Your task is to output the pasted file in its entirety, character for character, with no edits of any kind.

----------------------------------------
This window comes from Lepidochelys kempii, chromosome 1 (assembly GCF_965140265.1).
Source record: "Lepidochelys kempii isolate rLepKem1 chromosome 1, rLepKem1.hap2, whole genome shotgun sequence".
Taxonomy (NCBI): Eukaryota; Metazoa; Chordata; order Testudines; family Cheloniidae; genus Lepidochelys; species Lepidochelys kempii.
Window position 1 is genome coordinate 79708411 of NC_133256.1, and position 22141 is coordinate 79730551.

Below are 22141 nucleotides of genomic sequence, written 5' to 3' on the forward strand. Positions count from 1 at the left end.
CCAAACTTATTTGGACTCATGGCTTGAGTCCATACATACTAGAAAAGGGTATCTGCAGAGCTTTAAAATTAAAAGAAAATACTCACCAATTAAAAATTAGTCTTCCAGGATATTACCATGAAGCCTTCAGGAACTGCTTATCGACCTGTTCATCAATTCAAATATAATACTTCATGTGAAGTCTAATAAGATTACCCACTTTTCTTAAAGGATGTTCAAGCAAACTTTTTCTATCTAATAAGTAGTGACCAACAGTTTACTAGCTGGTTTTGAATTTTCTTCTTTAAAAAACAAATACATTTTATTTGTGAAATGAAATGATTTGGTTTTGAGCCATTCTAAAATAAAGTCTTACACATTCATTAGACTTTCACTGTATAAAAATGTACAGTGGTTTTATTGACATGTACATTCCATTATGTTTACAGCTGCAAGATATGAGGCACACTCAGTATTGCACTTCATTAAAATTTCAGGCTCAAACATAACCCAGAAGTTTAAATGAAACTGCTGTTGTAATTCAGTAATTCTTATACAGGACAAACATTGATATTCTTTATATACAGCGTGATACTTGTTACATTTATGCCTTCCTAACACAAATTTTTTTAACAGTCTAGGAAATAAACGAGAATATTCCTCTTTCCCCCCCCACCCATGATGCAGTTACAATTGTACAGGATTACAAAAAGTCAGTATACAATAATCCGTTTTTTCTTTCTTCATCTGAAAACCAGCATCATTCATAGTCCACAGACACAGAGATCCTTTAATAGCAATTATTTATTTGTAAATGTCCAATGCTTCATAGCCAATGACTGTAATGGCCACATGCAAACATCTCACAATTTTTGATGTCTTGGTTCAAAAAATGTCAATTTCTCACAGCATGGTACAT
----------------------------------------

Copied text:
This window comes from Lepidochelys kempii, chromosome 1 (assembly GCF_965140265.1).
Source record: "Lepidochelys kempii isolate rLepKem1 chromosome 1, rLepKem1.hap2, whole genome shotgun sequence".
Taxonomy (NCBI): Eukaryota; Metazoa; Chordata; order Testudines; family Cheloniidae; genus Lepidochelys; species Lepidochelys kempii.
Window position 1 is genome coordinate 79708411 of NC_133256.1, and position 22141 is coordinate 79730551.

Below are 22141 nucleotides of genomic sequence, written 5' to 3' on the forward strand. Positions count from 1 at the left end.
CCAAACTTATTTGGACTCATGGCTTGAGTCCATACATACTAGAAAAGGGTATCTGCAGAGCTTTAAAATTAAAAGAAAATACTCACCAATTAAAAATTAGTCTTCCAGGATATTACCATGAAGCCTTCAGGAACTGCTTATCGACCTGTTCATCAATTCAAATATAATACTTCATGTGAAGTCTAATAAGATTACCCACTTTTCTTAAAGGATGTTCAAGCAAACTTTTTCTATCTAATAAGTAGTGACCAACAGTTTACTAGCTGGTTTTGAATTTTCTTCTTTAAAAAACAAATACATTTTATTTGTGAAATGAAATGATTTGGTTTTGAGCCATTCTAAAATAAAGTCTTACACATTCATTAGACTTTCACTGTATAAAAATGTACAGTGGTTTTATTGACATGTACATTCCATTATGTTTACAGCTGCAAGATATGAGGCACACTCAGTATTGCACTTCATTAAAATTTCAGGCTCAAACATAACCCAGAAGTTTAAATGAAACTGCTGTTGTAATTCAGTAATTCTTATACAGGACAAACATTGATATTCTTTATATACAGCGTGATACTTGTTACATTTATGCCTTCCTAACACAAATTTTTTTAACAGTCTAGGAAATAAACGAGAATATTCCTCTTTCCCCCCCCACCCATGATGCAGTTACAATTGTACAGGATTACAAAAAGTCAGTATACAATAATCCGTTTTTTCTTTCTTCATCTGAAAACCAGCATCATTCATAGTCCACAGACACAGAGATCCTTTAATAGCAATTATTTATTTGTAAATGTCCAATGCTTCATAGCCAATGACTGTAATGGCCACATGCAAACATCTCACAATTTTTGATGTCTTGGTTCAAAAAATGTCAATTTCTCACAGCATGGTACAT